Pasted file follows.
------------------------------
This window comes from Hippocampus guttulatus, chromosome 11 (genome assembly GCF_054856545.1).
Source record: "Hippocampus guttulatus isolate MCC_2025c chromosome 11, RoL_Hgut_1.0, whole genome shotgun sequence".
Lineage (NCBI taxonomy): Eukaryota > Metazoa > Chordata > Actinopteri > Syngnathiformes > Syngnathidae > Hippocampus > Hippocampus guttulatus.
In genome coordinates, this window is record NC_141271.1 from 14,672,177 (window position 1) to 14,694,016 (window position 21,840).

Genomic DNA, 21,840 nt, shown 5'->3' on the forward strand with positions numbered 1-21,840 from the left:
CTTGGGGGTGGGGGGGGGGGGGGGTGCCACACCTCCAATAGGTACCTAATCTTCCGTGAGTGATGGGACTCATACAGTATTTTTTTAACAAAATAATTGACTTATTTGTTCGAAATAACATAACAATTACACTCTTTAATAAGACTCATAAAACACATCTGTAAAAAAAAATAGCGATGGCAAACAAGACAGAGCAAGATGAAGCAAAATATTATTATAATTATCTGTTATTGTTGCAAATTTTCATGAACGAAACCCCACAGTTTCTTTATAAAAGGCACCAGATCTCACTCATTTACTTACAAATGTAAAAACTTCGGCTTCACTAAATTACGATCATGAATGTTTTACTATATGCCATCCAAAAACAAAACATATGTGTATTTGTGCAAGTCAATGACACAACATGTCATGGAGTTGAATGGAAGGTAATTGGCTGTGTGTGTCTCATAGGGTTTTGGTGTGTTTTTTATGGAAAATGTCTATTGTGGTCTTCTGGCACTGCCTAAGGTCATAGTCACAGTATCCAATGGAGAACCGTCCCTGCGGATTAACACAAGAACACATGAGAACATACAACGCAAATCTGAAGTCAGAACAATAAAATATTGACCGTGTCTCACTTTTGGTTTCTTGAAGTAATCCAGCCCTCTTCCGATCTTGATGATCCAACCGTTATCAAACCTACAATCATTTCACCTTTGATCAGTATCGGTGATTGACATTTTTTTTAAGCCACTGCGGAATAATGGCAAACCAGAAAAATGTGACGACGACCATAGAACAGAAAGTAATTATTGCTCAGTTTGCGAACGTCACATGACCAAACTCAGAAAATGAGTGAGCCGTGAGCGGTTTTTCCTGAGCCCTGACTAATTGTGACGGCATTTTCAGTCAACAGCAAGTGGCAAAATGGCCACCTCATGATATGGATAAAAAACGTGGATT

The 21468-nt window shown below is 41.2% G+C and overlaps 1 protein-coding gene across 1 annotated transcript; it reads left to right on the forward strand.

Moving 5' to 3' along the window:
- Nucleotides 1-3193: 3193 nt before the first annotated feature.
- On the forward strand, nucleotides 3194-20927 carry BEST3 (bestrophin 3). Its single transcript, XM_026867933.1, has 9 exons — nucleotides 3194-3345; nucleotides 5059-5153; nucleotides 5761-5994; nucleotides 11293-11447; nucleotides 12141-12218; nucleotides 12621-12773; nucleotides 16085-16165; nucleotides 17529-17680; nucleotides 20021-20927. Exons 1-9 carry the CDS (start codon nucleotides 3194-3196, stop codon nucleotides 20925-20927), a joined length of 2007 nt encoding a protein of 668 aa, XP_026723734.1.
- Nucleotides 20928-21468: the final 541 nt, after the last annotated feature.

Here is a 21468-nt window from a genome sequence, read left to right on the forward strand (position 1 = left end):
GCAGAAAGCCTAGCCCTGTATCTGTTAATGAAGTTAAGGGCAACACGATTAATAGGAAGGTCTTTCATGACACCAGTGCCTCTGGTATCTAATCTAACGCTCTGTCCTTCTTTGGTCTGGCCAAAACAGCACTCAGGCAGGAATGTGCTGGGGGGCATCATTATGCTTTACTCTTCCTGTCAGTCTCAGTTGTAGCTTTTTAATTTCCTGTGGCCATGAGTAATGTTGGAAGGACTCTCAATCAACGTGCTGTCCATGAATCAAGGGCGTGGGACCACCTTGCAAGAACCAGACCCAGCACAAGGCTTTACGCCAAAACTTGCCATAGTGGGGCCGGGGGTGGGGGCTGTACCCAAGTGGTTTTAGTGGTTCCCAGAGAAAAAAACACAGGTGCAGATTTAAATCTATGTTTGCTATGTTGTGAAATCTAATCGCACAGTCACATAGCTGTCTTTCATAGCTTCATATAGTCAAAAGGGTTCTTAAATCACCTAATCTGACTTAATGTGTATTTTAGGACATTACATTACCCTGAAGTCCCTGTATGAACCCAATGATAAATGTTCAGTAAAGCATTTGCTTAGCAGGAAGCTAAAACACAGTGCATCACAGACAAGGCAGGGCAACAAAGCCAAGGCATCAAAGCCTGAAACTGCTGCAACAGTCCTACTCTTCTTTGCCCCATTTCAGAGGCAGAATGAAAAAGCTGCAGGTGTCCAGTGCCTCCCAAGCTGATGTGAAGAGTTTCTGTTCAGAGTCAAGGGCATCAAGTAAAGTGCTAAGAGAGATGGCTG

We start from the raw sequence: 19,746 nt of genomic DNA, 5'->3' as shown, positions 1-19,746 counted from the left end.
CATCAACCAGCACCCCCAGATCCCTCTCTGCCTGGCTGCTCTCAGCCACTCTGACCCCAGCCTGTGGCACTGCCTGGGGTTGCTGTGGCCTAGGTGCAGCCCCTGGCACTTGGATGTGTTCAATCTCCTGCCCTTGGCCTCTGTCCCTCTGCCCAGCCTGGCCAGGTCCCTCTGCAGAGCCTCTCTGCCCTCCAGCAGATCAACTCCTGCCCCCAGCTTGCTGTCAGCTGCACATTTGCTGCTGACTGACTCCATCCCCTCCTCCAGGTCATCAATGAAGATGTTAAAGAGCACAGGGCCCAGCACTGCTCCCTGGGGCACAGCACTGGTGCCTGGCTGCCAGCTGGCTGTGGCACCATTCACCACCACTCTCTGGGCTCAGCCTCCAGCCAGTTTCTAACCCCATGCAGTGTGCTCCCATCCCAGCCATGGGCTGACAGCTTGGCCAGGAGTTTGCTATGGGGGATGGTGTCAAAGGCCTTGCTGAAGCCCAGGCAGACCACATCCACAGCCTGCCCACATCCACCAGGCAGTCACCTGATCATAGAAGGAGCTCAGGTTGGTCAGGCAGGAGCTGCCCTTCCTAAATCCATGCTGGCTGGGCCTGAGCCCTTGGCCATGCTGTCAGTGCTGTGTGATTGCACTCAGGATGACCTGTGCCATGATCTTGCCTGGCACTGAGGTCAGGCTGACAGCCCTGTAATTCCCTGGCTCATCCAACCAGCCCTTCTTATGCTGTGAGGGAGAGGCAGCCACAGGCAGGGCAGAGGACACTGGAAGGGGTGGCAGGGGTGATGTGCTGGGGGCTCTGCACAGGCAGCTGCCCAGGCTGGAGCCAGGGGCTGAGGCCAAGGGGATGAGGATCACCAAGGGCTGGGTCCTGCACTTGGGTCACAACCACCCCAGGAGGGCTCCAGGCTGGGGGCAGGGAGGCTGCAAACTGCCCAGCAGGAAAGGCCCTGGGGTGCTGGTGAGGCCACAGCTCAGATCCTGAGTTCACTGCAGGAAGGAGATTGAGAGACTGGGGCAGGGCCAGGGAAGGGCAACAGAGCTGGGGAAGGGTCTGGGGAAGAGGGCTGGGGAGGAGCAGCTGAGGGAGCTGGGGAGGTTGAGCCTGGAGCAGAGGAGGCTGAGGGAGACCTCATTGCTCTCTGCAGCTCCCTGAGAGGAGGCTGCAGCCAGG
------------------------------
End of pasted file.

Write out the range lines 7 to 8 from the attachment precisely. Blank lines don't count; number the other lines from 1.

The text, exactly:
The 21468-nt window shown below is 41.2% G+C and overlaps 1 protein-coding gene across 1 annotated transcript; it reads left to right on the forward strand.

Moving 5' to 3' along the window: